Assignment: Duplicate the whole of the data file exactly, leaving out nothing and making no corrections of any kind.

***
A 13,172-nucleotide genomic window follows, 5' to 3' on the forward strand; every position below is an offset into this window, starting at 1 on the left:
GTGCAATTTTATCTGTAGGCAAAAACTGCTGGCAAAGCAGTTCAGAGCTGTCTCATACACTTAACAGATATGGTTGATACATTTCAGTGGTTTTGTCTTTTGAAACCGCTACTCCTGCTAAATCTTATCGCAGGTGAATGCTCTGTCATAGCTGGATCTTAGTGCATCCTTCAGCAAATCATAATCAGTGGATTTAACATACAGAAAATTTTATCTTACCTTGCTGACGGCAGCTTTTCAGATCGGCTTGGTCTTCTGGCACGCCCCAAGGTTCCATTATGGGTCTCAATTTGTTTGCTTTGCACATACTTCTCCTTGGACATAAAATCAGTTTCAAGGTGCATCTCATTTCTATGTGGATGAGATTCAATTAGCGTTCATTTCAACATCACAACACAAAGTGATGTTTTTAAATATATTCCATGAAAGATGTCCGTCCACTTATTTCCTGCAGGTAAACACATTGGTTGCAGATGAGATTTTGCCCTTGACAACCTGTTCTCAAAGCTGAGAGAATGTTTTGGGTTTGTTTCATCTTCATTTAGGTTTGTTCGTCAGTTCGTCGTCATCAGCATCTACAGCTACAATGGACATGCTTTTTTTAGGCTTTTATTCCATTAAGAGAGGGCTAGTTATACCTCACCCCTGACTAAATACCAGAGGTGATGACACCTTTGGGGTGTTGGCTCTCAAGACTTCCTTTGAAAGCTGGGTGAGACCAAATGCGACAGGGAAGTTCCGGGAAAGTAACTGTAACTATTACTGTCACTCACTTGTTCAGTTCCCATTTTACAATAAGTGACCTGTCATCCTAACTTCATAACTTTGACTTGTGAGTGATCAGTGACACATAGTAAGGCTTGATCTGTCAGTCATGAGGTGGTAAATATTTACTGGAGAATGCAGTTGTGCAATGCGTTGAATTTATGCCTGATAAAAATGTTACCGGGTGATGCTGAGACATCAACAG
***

A 13,172-nucleotide genomic window follows, 5' to 3' on the forward strand; every position below is an offset into this window, starting at 1 on the left:
GTGCAATTTTATCTGTAGGCAAAAACTGCTGGCAAAGCAGTTCAGAGCTGTCTCATACACTTAACAGATATGGTTGATACATTTCAGTGGTTTTGTCTTTTGAAACCGCTACTCCTGCTAAATCTTATCGCAGGTGAATGCTCTGTCATAGCTGGATCTTAGTGCATCCTTCAGCAAATCATAATCAGTGGATTTAACATACAGAAAATTTTATCTTACCTTGCTGACGGCAGCTTTTCAGATCGGCTTGGTCTTCTGGCACGCCCCAAGGTTCCATTATGGGTCTCAATTTGTTTGCTTTGCACATACTTCTCCTTGGACATAAAATCAGTTTCAAGGTGCATCTCATTTCTATGTGGATGAGATTCAATTAGCGTTCATTTCAACATCACAACACAAAGTGATGTTTTTAAATATATTCCATGAAAGATGTCCGTCCACTTATTTCCTGCAGGTAAACACATTGGTTGCAGATGAGATTTTGCCCTTGACAACCTGTTCTCAAAGCTGAGAGAATGTTTTGGGTTTGTTTCATCTTCATTTAGGTTTGTTCGTCAGTTCGTCGTCATCAGCATCTACAGCTACAATGGACATGCTTTTTTTAGGCTTTTATTCCATTAAGAGAGGGCTAGTTATACCTCACCCCTGACTAAATACCAGAGGTGATGACACCTTTGGGGTGTTGGCTCTCAAGACTTCCTTTGAAAGCTGGGTGAGACCAAATGCGACAGGGAAGTTCCGGGAAAGTAACTGTAACTATTACTGTCACTCACTTGTTCAGTTCCCATTTTACAATAAGTGACCTGTCATCCTAACTTCATAACTTTGACTTGTGAGTGATCAGTGACACATAGTAAGGCTTGATCTGTCAGTCATGAGGTGGTAAATATTTACTGGAGAATGCAGTTGTGCAATGCGTTGAATTTATGCCTGATAAAAATGTTACCGGGTGATGCTGAGACATCAACAG